DPF: I doubt it would be helpful to have a predictor of fine-grained subcategory of lexical types.

FCB: How is generation for unknown words?

DPF: we made it work in 2014.

WDP: There are two categoreis of unknowns. One type is names with CARG as unknown. ACE can generate this. The other type is real unknown words with PRED containing an "unknown". ACE can't generate that. CARG and PRED values are treated differently. We need a solution that will work across grammars.

DPF: Maybe we should stop packing things into predicate names, so unknown word mechanism can drop the orthography into the right spot.

WDP: You'll have to handle the semantic indexing for unknown words.

DPF: We don't have a way to say surface string is "sought", which is the irregular past tense for "seek". We need morphological analyzing module to put that in predicate.

FCB: An external tagger can give lemma, then we pass this information to the system.

DPF: There may be ambiguity like "revered" as "rever-ed" or "revere-d". This is orthographic ambiguity. May be Francis side can come out with a specification of what things should be.

FCB: Your view will be different because of the language you are working on. Irregular things can be listed. Let's assume unknown words are regular, then we can rely on normal morphology.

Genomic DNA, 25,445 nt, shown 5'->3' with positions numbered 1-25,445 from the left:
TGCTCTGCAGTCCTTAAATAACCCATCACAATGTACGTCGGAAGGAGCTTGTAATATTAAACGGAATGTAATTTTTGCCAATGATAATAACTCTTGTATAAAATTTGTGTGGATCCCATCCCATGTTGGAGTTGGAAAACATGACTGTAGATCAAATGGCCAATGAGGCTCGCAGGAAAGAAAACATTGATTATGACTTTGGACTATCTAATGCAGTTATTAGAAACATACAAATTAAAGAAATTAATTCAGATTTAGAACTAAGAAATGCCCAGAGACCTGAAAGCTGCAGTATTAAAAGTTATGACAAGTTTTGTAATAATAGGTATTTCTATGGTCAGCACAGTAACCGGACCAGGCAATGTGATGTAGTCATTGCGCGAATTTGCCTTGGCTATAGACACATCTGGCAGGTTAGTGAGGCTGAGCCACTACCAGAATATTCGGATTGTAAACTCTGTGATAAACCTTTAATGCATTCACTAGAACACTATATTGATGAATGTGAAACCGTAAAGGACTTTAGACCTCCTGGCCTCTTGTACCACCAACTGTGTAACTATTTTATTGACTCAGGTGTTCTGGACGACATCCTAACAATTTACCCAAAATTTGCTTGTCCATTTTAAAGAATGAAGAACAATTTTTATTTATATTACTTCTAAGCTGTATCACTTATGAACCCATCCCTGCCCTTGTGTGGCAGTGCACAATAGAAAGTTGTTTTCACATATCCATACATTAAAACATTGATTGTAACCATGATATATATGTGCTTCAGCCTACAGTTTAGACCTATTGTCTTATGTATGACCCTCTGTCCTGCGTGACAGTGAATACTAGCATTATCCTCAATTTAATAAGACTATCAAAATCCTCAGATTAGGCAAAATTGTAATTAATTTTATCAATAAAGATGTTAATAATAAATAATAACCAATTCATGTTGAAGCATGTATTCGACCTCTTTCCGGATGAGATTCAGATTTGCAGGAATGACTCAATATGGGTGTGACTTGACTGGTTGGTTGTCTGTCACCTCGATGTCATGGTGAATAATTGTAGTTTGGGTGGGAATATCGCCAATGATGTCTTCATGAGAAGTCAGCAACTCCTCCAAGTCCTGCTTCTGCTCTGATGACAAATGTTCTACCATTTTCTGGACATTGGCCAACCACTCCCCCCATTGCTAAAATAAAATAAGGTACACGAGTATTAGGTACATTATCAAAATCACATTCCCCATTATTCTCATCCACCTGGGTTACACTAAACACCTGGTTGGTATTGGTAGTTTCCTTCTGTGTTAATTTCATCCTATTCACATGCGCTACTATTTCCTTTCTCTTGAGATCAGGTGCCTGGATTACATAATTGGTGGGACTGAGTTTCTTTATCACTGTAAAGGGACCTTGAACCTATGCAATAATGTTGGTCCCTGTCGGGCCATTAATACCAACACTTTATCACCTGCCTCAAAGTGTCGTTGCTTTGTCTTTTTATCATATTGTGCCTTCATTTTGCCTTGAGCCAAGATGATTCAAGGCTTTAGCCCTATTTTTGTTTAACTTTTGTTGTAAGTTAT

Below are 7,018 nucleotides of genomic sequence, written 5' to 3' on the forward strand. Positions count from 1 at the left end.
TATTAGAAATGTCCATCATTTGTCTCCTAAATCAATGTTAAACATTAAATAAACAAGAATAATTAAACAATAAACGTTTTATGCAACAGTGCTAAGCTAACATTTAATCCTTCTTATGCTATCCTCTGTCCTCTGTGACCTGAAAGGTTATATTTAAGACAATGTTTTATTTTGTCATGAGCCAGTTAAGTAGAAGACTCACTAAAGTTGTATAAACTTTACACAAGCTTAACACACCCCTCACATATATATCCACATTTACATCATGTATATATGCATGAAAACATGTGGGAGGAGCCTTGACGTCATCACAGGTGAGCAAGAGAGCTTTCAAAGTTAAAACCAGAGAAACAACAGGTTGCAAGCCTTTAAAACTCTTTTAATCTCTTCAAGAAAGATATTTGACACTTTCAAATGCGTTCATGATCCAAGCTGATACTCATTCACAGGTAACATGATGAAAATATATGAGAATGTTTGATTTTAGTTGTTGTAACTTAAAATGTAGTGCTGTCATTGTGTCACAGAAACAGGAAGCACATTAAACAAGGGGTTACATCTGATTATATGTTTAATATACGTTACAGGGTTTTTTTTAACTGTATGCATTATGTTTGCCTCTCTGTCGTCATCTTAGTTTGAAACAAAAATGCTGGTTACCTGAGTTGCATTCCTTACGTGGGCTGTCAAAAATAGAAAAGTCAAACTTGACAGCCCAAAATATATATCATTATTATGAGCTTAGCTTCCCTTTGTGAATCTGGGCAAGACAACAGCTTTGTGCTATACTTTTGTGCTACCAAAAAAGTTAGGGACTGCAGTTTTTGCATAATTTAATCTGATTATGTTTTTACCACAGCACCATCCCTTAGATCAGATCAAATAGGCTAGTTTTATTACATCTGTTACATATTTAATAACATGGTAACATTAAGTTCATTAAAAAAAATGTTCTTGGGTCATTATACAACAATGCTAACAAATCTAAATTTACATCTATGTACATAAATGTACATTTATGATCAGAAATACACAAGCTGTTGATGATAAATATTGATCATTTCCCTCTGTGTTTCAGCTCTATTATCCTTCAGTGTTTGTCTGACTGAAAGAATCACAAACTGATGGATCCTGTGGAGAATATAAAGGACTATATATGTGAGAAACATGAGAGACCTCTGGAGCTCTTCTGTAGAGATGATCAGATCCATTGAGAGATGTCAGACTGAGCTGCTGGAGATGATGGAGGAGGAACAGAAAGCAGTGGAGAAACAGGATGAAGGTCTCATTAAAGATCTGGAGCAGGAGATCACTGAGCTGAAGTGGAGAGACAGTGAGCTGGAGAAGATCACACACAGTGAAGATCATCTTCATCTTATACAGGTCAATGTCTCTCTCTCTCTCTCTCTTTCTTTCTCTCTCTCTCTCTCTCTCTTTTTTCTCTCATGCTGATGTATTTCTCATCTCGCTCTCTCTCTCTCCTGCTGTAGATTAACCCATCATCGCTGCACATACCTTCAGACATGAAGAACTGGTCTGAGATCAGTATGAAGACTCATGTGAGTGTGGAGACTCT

GCS: Delphin has modularized pipeline.

DPF: It might not be easy to list all irregular things. The tail is long.

FCB: If we do this, we'll get to the words that are unknown and irregular and rare.

WDP: We have general morphological rules, in most cases. The morphology make guesses. We are computing that morphology already. It seems silly to throw them away. We can make this information accessible to the generic entries. The issue is we create PRED names through regex, which happens before morphology.

FCB: Great. With the information from both the tagger and the mophology, the problem can be solved.

DPF: We want to take orthography of stem as a first class object instead of using regex. It requires radical change of codes. I originally want unknowns to have fancy predicate name, then postprocessing can fix things.

FCB: For a langguage that has external morph analyzer, we can slightly change the interpretation of YY mode to give the STEM for inflection rules.

DPF: What do you do with multi-word proper names?

FCB: It's quite inconsistent. We may have multi tokens.

GCS: I tried to extract Thai names. I can take some surrounding context and glue them (the tokenized ones) together. There are different word-breaking philosophies. One is maximum agressive breaking, to make the tokens as small as possible. I take that approach. The other is to favor longer token. I have multiple hypothesis going into chart mapping.

WDP: Uber-tagging could be useful for that. It does this without pre-committing what tokenization is.

FCB: Both character-based and word-based tagging have been used before. And it (character-based) did lead to exponential chart building.

CapitolHillLexicon (last edited 2017-01-10 22:50:00 by ZhenzhenFan)